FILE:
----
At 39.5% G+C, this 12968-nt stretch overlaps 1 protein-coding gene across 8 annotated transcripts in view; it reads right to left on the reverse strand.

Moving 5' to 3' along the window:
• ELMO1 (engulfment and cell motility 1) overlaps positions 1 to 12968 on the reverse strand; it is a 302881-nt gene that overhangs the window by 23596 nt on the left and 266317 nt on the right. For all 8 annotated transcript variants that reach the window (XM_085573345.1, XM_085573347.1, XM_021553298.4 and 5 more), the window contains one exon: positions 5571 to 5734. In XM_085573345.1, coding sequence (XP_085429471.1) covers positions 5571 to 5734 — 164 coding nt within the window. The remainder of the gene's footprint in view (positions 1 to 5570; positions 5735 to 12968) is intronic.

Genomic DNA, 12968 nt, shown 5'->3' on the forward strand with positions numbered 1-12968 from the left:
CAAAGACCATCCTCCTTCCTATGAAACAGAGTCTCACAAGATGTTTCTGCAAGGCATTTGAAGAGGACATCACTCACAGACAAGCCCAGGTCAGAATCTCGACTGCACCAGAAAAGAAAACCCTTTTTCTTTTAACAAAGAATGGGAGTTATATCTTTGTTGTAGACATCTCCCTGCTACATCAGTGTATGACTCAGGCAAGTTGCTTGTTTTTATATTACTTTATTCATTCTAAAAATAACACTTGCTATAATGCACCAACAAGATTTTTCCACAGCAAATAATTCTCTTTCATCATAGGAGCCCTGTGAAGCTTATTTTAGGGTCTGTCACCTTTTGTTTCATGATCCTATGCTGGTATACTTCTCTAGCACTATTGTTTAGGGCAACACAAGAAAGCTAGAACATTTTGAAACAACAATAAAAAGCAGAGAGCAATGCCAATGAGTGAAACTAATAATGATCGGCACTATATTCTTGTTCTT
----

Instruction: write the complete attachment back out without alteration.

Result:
At 39.5% G+C, this 12968-nt stretch overlaps 1 protein-coding gene across 8 annotated transcripts in view; it reads right to left on the reverse strand.

Moving 5' to 3' along the window:
• ELMO1 (engulfment and cell motility 1) overlaps positions 1 to 12968 on the reverse strand; it is a 302881-nt gene that overhangs the window by 23596 nt on the left and 266317 nt on the right. For all 8 annotated transcript variants that reach the window (XM_085573345.1, XM_085573347.1, XM_021553298.4 and 5 more), the window contains one exon: positions 5571 to 5734. In XM_085573345.1, coding sequence (XP_085429471.1) covers positions 5571 to 5734 — 164 coding nt within the window. The remainder of the gene's footprint in view (positions 1 to 5570; positions 5735 to 12968) is intronic.

Genomic DNA, 12968 nt, shown 5'->3' on the forward strand with positions numbered 1-12968 from the left:
CAAAGACCATCCTCCTTCCTATGAAACAGAGTCTCACAAGATGTTTCTGCAAGGCATTTGAAGAGGACATCACTCACAGACAAGCCCAGGTCAGAATCTCGACTGCACCAGAAAAGAAAACCCTTTTTCTTTTAACAAAGAATGGGAGTTATATCTTTGTTGTAGACATCTCCCTGCTACATCAGTGTATGACTCAGGCAAGTTGCTTGTTTTTATATTACTTTATTCATTCTAAAAATAACACTTGCTATAATGCACCAACAAGATTTTTCCACAGCAAATAATTCTCTTTCATCATAGGAGCCCTGTGAAGCTTATTTTAGGGTCTGTCACCTTTTGTTTCATGATCCTATGCTGGTATACTTCTCTAGCACTATTGTTTAGGGCAACACAAGAAAGCTAGAACATTTTGAAACAACAATAAAAAGCAGAGAGCAATGCCAATGAGTGAAACTAATAATGATCGGCACTATATTCTTGTTCTT